The Dravidian style of temple architecture as we know it today, originated and matured during the reign of the Pallava dynasty, and reached its pinnacle under the Cholas. The Pallavas ruled from the 6th to 9th centuries AD, with their capital in Kanchipuram, known as the city of a thousand temples. In the beginning of their rule, temples were gouged out of rocks, influenced heavily by the Buddhist rock cut temples of the Deccan. These Pallava rock cut temples are said to be the oldest surviving monuments in Tamil Nadu. The next phase had temples carved out of single monolithic rocks. Later, they gave way to the “structural temples” that we see all over Tamil Nadu, built stone by stone. Extraordinarily, you can see exquisite examples of all of these phases in one glorious place - Mahabalipuram, less than 60km from Chennai. It is no surprise therefore, that the group of monuments was inscribed as a UNESCO World Heritage Site in 1984.
The next dynasty to rule medieval South India, roughly from the 9th to 13th centuries AD were the Cholas. Under their rule, the region rose to great heights and saw power and prosperity like never before. Their capital was Tanjore (or Thanjavur), one of Tamil Nadu’s most important centers of art and culture, about 350km from Chennai. Chola temples are also structural temples like those built by the later Pallavas, but typically have enormous vimanas or towers. Elaborate entrance gateways called gopurams and separate smaller shrines for other deities gradually began to appear as well.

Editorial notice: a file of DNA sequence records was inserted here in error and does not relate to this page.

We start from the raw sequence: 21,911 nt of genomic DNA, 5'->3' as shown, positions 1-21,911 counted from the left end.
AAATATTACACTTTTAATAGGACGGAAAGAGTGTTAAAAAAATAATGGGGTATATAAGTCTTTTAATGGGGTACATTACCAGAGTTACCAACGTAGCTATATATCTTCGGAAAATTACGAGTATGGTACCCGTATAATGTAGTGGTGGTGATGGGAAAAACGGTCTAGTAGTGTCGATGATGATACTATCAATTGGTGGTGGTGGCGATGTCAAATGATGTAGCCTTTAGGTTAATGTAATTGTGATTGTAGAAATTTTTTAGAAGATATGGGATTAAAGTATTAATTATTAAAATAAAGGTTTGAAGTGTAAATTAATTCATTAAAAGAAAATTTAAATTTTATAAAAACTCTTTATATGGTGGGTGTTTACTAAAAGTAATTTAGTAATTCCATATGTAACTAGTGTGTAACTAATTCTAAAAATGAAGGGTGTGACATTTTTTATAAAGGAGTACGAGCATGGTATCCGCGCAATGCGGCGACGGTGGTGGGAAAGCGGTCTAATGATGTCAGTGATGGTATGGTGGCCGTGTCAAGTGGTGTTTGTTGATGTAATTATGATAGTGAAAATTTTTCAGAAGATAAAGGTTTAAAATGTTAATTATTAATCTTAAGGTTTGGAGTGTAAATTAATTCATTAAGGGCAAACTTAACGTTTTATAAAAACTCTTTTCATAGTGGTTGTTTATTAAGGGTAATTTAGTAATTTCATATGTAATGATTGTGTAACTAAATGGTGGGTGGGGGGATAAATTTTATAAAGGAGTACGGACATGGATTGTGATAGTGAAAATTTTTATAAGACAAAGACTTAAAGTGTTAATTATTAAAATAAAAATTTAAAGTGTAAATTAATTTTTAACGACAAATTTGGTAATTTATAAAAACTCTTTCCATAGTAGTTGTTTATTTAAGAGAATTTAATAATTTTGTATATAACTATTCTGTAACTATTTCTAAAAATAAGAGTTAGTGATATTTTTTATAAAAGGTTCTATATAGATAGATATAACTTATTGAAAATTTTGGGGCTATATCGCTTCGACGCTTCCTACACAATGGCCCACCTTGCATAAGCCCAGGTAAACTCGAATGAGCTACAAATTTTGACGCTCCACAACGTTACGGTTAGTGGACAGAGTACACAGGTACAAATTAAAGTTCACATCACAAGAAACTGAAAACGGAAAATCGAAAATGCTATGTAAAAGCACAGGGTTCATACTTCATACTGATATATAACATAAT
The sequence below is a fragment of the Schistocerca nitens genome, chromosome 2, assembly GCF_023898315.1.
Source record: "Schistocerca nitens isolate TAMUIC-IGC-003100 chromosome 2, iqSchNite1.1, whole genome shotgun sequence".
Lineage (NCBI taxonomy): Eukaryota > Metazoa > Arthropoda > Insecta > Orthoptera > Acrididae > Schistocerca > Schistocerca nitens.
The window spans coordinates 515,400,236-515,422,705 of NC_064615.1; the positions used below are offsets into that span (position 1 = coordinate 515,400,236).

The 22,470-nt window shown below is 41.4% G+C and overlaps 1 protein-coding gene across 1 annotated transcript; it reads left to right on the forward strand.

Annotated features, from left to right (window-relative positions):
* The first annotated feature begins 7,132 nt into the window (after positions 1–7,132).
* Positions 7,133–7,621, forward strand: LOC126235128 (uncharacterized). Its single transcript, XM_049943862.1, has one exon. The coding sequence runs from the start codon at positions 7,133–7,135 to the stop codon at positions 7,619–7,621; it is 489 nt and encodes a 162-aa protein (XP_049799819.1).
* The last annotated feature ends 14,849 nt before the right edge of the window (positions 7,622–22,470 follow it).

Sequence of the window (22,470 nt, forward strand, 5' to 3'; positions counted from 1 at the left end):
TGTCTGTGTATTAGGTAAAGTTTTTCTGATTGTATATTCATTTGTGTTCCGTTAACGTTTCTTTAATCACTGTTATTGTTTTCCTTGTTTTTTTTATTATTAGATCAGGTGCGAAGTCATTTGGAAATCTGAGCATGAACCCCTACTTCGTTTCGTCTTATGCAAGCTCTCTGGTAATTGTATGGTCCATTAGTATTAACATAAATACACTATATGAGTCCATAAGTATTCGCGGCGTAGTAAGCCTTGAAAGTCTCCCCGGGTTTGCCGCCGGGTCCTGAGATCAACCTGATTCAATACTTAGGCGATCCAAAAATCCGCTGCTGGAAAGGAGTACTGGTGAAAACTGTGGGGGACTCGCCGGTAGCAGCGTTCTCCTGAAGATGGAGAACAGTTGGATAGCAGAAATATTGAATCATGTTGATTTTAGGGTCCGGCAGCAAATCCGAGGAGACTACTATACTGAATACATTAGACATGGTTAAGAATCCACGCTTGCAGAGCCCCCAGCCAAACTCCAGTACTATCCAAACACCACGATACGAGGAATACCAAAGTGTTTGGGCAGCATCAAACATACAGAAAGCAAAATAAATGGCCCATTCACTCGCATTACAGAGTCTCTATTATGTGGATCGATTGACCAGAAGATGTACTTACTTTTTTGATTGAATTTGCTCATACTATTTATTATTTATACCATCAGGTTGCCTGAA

The piece de resistance of Chola temple architecture is without a doubt the Brihadeeshwara Temple of Tanjore, built by Raja Raja Chola I, arguably one of the greatest kings India has ever seen. His son, Rajendra Chola I, built another magnificent edifice dedicated to Brihadeeshwara, a form of Lord Shiva, in Gangaikondacholapuram. And about 8 generations later, Raja Raja Chola II had the sublime Airavateshwara Temple built in the town of Darasuram. The three temples built between the 11th and 12th centuries are among the most outstanding specimens of Chola architecture and are collectively called the Great Living Chola Temples. The trio joined Mahabalipuram on the list of UNESCO World Heritage Sites in 1987.
In the next few weeks, we will take you on a virtual tour of these veritable repositories of history, art and culture that showcase the evolution of temple architecture in the region over the centuries.
This is third in the series, Gangaikondacholapuram: City of the Chola who conquered the Ganga.